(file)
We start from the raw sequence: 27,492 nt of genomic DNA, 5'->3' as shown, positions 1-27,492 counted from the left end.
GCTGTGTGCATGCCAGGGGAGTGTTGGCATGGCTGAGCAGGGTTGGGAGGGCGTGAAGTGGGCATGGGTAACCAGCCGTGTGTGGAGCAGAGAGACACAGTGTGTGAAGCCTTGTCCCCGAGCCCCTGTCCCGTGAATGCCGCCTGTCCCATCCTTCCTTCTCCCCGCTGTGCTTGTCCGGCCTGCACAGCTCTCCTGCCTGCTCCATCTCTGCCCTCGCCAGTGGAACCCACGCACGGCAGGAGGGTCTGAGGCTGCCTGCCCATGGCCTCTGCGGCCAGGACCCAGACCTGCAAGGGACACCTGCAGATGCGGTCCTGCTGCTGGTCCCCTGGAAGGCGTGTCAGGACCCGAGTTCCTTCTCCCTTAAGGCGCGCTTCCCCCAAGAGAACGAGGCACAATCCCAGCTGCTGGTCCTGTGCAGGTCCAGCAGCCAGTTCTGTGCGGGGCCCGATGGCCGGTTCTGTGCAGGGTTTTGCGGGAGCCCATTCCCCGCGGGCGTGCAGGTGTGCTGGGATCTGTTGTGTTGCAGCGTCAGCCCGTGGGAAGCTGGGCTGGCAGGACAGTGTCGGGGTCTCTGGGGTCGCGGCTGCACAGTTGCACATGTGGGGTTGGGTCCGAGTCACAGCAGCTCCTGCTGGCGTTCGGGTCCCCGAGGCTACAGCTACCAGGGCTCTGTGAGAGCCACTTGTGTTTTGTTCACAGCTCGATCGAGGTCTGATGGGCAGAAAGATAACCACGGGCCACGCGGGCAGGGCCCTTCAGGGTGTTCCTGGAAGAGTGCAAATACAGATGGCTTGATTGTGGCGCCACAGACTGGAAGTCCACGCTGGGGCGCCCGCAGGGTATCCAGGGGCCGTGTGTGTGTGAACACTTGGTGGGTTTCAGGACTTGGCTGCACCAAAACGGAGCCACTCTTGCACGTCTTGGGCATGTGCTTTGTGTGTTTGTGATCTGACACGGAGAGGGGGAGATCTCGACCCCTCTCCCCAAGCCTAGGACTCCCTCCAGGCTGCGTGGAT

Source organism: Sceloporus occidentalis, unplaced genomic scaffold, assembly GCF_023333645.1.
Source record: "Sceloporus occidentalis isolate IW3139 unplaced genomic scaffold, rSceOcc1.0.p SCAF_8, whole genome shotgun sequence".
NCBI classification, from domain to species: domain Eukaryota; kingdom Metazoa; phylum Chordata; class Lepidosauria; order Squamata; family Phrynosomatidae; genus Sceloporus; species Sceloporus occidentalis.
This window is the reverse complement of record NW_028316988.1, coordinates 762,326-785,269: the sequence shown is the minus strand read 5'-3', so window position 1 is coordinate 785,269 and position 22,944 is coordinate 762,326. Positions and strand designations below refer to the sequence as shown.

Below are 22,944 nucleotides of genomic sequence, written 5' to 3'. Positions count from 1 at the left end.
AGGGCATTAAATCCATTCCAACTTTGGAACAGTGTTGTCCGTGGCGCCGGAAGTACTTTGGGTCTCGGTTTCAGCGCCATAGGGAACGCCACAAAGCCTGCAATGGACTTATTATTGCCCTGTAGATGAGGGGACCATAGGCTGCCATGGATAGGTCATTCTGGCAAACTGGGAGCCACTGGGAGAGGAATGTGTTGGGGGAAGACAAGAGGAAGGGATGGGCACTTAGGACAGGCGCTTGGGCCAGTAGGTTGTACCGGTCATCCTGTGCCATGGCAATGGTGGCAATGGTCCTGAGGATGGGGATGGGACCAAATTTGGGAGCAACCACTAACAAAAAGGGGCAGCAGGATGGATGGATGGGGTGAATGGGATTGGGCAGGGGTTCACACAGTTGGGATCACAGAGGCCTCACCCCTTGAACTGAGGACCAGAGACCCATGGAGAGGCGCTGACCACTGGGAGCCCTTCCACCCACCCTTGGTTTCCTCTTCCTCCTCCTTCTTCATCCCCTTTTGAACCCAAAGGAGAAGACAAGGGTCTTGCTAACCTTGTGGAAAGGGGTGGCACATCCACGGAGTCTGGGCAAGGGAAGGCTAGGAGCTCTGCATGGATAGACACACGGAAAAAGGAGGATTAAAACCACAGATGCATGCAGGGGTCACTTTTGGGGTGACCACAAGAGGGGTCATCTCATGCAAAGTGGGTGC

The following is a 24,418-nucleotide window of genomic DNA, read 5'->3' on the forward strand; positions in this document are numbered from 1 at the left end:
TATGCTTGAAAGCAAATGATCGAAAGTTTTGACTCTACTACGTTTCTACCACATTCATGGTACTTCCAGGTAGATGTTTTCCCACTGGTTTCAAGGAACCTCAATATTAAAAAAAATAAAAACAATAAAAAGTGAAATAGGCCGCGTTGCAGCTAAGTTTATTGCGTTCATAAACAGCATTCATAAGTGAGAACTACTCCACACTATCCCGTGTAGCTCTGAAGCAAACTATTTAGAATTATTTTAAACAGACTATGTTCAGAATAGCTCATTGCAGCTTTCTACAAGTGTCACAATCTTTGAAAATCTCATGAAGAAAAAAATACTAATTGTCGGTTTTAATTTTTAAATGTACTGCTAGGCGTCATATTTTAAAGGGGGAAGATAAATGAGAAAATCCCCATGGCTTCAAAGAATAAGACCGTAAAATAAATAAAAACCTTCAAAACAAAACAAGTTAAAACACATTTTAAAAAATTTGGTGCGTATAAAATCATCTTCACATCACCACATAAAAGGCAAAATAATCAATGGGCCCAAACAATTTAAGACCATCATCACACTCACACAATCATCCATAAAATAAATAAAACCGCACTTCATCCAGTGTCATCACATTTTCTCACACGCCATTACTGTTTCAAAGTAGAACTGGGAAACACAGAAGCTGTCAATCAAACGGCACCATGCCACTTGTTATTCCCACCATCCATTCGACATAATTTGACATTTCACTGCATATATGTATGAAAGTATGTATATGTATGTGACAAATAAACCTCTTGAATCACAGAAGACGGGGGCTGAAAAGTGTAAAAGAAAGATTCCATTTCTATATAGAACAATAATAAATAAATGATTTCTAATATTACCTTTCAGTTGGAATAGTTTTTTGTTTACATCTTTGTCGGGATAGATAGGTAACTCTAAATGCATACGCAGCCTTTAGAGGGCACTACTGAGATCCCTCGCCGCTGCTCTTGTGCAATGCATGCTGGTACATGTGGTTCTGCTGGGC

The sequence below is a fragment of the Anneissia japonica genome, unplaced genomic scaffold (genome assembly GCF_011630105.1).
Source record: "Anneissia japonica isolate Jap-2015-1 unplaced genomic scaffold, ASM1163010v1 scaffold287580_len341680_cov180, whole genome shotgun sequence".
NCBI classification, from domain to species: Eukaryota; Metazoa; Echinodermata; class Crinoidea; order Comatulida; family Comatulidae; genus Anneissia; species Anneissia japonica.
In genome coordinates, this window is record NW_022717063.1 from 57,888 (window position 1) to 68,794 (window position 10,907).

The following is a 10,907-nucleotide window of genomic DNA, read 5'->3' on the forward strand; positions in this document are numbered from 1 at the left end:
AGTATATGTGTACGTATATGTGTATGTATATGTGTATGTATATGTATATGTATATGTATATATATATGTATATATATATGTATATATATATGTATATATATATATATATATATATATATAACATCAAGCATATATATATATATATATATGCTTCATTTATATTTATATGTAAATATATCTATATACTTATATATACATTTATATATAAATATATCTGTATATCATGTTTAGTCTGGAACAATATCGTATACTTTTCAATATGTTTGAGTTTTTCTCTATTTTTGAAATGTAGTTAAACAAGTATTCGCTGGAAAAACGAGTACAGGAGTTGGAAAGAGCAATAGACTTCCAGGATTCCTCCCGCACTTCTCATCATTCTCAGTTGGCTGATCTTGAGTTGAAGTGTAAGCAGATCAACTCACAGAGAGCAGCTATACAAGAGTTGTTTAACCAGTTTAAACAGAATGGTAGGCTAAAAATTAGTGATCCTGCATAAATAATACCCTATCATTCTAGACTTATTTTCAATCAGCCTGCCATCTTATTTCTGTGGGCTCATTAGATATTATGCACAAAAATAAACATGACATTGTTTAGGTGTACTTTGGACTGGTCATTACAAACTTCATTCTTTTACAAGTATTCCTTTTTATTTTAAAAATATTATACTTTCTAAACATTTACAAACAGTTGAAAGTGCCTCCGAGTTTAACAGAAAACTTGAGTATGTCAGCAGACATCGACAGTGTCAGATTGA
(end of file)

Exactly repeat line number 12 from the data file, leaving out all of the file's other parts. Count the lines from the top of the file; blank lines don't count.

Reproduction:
Source record: "Anneissia japonica isolate Jap-2015-1 unplaced genomic scaffold, ASM1163010v1 scaffold287580_len341680_cov180, whole genome shotgun sequence".